Aquarium of the Pacific finishes exterior of whale-shaped expansion

Construction on the exterior of the Aquarium of the Pacific’s massive $53-million expansion, dubbed the Pacific Visions wing, was finished Wednesday after the final panel was placed on the outside of its blue whale-inspired design.

The 29,000-square-foot, two-story, project was unveiled over two years ago after San Francisco-based firm EHDD revealed its design for the Aquarium’s first expansion since opening in 1998.

Crews install the last piece of glass on the exterior of the Aquarium of the Pacific's $53-million expansion. Photo courtesy Aquarium of the Pacific.

Crews install the last piece of glass on the exterior of the Aquarium of the Pacific’s $53-million expansion. Photo courtesy Aquarium of the Pacific.

Originally slated to open this year, the project has been pushed back to an opening date of spring 2019, when visitors will finally be able to experience the highlight of the project,  the Honda Pacific Visions Theater. Viewers will be submerged into a virtual ocean environment thanks to a massive, 180-degree curved screen that measures some 130-foot-wide by 32-foot-tall screen. At the floor, a 30-foot-diameter projection disc will help “move” the audience in and through simulated aquatic scenery.

That scenery will be courtesy of the work currently being headed by Cortina productions, which specializes in immersive, 4-D film and theater experiences at venues across the nation. Highlights have included the “Festival Experience” at The Museum at Bethel Wood dedicated to the history of the famed Woodstock festival, as well as the award-winning “Blue Planet Theater” at the Gwinnett County Environmental & Heritage Center in Atlanta.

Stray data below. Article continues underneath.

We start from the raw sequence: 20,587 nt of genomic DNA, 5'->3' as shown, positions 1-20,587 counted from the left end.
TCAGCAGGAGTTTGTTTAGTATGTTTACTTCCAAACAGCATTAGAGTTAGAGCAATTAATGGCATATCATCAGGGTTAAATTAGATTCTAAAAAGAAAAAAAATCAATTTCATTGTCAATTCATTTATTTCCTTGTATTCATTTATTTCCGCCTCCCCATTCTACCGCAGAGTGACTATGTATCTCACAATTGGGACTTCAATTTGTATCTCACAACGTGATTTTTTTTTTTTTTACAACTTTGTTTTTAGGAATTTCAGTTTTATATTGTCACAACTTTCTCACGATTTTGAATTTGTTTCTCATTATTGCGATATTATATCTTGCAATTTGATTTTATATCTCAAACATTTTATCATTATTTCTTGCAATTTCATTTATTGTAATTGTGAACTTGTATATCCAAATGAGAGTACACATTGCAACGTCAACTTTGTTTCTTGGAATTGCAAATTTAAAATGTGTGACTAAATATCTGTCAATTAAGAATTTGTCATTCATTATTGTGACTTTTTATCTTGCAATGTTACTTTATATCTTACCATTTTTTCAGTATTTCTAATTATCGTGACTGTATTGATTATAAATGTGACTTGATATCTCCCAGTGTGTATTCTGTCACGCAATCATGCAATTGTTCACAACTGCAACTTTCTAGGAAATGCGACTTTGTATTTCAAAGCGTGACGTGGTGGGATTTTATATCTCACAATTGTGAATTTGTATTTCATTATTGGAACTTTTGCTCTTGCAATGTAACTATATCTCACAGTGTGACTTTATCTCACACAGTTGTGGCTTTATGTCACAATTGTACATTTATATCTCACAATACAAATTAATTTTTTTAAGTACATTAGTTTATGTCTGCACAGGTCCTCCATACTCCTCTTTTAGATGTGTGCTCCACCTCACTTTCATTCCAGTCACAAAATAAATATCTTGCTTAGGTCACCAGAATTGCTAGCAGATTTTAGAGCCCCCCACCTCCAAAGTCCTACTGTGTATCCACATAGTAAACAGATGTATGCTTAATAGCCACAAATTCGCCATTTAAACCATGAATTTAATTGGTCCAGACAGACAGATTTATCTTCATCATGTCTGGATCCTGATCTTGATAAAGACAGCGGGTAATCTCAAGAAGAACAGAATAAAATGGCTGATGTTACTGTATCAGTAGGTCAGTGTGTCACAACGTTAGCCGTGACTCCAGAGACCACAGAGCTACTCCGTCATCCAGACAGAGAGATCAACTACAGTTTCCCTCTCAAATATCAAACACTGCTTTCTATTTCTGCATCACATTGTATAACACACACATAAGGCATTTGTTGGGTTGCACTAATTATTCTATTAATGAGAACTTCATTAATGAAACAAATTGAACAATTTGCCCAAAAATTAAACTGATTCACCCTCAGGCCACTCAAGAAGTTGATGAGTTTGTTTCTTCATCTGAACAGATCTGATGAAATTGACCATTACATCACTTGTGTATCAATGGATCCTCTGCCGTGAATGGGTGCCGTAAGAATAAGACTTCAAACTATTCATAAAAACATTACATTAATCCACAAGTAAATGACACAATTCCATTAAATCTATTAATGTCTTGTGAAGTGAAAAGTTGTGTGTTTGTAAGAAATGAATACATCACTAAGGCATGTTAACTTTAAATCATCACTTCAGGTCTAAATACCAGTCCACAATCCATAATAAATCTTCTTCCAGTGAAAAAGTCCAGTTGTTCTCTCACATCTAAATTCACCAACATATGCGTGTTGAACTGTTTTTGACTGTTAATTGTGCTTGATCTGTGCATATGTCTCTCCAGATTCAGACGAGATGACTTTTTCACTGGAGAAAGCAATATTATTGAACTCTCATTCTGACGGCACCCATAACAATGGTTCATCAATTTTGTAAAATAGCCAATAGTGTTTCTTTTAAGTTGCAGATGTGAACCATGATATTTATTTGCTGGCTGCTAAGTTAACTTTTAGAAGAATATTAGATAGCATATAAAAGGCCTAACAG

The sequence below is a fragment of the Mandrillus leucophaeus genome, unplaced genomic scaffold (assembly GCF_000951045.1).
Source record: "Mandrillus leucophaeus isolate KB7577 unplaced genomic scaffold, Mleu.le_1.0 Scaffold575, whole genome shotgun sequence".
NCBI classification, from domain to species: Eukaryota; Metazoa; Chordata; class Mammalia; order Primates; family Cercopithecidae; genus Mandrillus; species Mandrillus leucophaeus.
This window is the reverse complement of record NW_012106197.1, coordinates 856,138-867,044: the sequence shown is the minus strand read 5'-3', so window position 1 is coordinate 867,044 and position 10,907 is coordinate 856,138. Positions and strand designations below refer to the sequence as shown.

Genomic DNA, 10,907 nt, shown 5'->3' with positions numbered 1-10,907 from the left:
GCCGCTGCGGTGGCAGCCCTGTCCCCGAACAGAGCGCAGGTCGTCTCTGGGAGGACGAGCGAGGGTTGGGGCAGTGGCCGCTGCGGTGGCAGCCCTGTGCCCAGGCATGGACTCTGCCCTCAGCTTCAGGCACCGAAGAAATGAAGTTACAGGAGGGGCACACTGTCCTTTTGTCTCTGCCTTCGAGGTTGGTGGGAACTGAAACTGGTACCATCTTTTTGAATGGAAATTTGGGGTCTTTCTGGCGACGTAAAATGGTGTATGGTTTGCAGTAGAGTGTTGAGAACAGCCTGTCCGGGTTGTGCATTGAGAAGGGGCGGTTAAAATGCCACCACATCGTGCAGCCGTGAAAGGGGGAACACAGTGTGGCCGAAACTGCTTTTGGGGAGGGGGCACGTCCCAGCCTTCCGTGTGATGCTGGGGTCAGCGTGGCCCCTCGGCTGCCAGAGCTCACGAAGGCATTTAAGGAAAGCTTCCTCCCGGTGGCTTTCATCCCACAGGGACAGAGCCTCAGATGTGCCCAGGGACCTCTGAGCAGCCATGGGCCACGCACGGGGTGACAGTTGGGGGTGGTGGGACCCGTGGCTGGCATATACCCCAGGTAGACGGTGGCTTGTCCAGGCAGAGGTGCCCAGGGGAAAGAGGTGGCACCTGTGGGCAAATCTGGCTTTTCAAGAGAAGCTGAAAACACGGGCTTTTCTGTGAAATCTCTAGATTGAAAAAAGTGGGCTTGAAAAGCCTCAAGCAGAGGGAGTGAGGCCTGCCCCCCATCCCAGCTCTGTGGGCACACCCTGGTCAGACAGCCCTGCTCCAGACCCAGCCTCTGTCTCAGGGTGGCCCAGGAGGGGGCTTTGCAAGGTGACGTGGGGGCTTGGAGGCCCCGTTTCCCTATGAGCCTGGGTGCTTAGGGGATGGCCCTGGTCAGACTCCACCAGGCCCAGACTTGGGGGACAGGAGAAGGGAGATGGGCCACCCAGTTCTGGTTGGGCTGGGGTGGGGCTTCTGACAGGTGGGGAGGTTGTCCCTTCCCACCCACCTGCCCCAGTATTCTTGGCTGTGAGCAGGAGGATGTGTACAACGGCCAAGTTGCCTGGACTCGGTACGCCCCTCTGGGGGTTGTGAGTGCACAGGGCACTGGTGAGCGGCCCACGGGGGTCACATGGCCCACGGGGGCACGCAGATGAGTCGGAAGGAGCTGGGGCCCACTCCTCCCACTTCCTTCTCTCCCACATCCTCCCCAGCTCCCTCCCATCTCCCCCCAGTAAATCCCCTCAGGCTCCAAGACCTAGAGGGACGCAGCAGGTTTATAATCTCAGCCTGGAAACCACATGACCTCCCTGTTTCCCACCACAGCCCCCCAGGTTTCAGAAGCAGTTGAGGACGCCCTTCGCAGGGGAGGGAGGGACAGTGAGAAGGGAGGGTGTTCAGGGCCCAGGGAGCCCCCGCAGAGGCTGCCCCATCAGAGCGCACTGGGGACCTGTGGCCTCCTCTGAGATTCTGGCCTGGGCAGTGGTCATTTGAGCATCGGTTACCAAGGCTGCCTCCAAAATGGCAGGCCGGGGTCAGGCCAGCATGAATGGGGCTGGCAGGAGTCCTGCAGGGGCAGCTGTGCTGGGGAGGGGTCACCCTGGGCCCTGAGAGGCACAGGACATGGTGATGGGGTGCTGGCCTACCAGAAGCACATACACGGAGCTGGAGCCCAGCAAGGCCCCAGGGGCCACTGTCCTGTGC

In addition to the theater, the expansion will also include—of course—fish and other animals for visitors to view thanks to 6,000-square-feet of new exhibition space.

“Pacific Visions represents an unprecedented opportunity to help our growing audience examine the vital and changing relationship between humans and the World Ocean and choose paths to make that relationship sustainable,” stated Jerry Schubel, Aquarium of the Pacific president & CEO. “We want our visitors to leave Pacific Visions feeling more deeply engaged with the living ocean, knowledgeable about the challenges that face it and us, and empowered to make better decisions and share their new understanding with others.”

Editor’s note: This article was updated on Oct. 18. It was originally published on Sept. 11, 2018.

Brian Addison is a columnist and editor for the Long Beach Post. Reach him at [email protected] or on social media at Facebook, Twitter, Instagram, and LinkedIn.

Support our journalism.

Hyperlocal news is an essential force in our democracy, but it costs money to keep an organization like this one alive, and we can’t rely on advertiser support alone. That’s why we’re asking readers like you to support our independent, fact-based journalism. We know you like it—that’s why you’re here. Help us keep hyperlocal news alive in Long Beach.

Brian Addison has been a writer, editor, and photographer for more than a decade, covering everything from food and culture to transportation and housing. In 2015, he was named Journalist of the Year by the Los Angeles Press Club and has since garnered 16 nominations and two additional wins for Best Political Commentary for his work at KCET and Best Blog for Longbeachize, a section of the Long Beach Post. Brian currently serves as a columnist and editor for the Long Beach Post.